"Then we came back off the strike, a lot of players were not in shape," says Gallas, "and thus began an incredible succession of bad public relations moves." It actually started when Reinsdorf sold off McDowell, fearing that the pitcher's congenital hip problem was a huge concern, which it turned out to be. (Ironically, while the divorce with McDowell was bitter, this week the White Sox drafted a Stanford center fielder named Joe Borchard, whose agent is, believe it or not, Jim McDowell, Jack's brother.)It continued with the firing of Lamont. And then came Lamont's replacement, Terry Bevington, who while being a wonderful fellow, was what Gallas now admits "a PR nightmare."
Reinsdorf went on to sign Albert Belle, who produced but was perceived as not being fan friendly, as was the case with Tony Phillips (who did his fair share of fan-unfriendly acts, including going into the stands after a fan in Milwaukee). Then came the July 31, 1997 surrender with the Sox just 3½ games behind the Indians. The two-year fade of The Big Hurt followed that.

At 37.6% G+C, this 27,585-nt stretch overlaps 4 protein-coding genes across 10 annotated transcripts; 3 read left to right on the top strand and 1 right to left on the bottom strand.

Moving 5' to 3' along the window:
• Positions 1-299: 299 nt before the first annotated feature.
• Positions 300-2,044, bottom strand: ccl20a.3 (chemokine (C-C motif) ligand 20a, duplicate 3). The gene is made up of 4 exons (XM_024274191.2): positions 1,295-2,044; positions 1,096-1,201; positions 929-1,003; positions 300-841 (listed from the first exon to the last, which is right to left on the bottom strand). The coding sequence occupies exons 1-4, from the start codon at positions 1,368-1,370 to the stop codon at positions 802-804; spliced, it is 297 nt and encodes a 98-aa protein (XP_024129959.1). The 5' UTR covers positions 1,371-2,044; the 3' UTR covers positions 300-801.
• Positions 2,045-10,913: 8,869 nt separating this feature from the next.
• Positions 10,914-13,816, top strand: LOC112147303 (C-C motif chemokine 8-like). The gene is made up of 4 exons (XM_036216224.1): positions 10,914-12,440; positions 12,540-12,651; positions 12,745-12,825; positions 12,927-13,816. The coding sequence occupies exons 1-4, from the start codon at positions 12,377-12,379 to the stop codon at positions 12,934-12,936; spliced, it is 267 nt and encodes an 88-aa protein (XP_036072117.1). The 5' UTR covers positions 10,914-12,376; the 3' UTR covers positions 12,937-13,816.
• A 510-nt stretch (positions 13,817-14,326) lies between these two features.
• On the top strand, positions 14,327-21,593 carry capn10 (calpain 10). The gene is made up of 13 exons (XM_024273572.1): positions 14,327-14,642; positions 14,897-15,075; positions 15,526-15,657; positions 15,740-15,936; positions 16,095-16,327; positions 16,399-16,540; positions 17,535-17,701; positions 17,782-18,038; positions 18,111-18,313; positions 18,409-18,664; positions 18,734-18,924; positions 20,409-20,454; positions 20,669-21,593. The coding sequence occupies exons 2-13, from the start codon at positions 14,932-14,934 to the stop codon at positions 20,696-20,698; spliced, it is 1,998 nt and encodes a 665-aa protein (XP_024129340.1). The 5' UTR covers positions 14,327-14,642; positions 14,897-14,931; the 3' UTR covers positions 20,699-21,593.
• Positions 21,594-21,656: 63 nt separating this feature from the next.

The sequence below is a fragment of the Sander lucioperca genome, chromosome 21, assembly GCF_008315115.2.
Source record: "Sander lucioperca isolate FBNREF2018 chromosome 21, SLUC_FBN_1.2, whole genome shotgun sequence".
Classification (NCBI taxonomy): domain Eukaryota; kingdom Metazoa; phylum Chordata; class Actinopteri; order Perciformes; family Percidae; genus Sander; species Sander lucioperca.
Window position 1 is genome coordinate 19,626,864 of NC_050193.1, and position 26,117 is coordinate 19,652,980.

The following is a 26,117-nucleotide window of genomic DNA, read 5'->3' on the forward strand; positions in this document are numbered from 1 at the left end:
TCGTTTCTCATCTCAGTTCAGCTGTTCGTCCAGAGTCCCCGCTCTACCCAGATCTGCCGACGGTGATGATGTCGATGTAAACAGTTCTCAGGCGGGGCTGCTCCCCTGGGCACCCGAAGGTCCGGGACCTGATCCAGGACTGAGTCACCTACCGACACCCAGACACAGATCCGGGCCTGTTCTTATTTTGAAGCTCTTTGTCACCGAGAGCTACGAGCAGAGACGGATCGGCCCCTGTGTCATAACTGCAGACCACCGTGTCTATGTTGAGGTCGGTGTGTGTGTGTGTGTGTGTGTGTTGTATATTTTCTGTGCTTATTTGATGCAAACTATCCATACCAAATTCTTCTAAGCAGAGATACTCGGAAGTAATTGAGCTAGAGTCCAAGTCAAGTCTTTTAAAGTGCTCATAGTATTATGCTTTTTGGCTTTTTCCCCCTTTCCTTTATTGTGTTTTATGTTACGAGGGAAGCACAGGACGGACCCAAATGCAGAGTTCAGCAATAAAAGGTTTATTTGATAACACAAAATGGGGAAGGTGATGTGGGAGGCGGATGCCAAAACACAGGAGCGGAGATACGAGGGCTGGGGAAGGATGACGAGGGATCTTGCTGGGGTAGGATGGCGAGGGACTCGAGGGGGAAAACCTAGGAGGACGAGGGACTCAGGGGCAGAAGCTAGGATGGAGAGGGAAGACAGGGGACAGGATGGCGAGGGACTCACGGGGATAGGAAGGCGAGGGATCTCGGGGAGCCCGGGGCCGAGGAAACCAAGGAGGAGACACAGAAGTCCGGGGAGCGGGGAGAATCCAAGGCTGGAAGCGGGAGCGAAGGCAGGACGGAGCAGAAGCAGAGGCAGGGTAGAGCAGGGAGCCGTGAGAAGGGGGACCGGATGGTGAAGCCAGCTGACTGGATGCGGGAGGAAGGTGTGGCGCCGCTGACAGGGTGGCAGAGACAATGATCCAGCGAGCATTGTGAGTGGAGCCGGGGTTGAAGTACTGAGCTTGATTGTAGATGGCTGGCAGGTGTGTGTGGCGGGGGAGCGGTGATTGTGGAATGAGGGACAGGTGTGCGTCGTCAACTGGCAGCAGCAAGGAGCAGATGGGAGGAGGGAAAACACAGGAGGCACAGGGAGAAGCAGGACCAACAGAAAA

The White Sox didn't even make a realistic play to re-sign Robin Ventura after the '98 season because they didn't think they could afford him, especially with Belle still on the payroll. But they soon lost both Ventura and Belle when Belle went on to sign with the Orioles prior to the '99 season.
And to make matters worse, while all this was going on Chicago has continued to rebuild all its major highways, especially the principle road that runs to Comiskey Park. "On a Friday night, it can take two hours to get to the park," admits Gallas. "That's a killer."
But now that the club is a contender again, the fans are back in love with the team.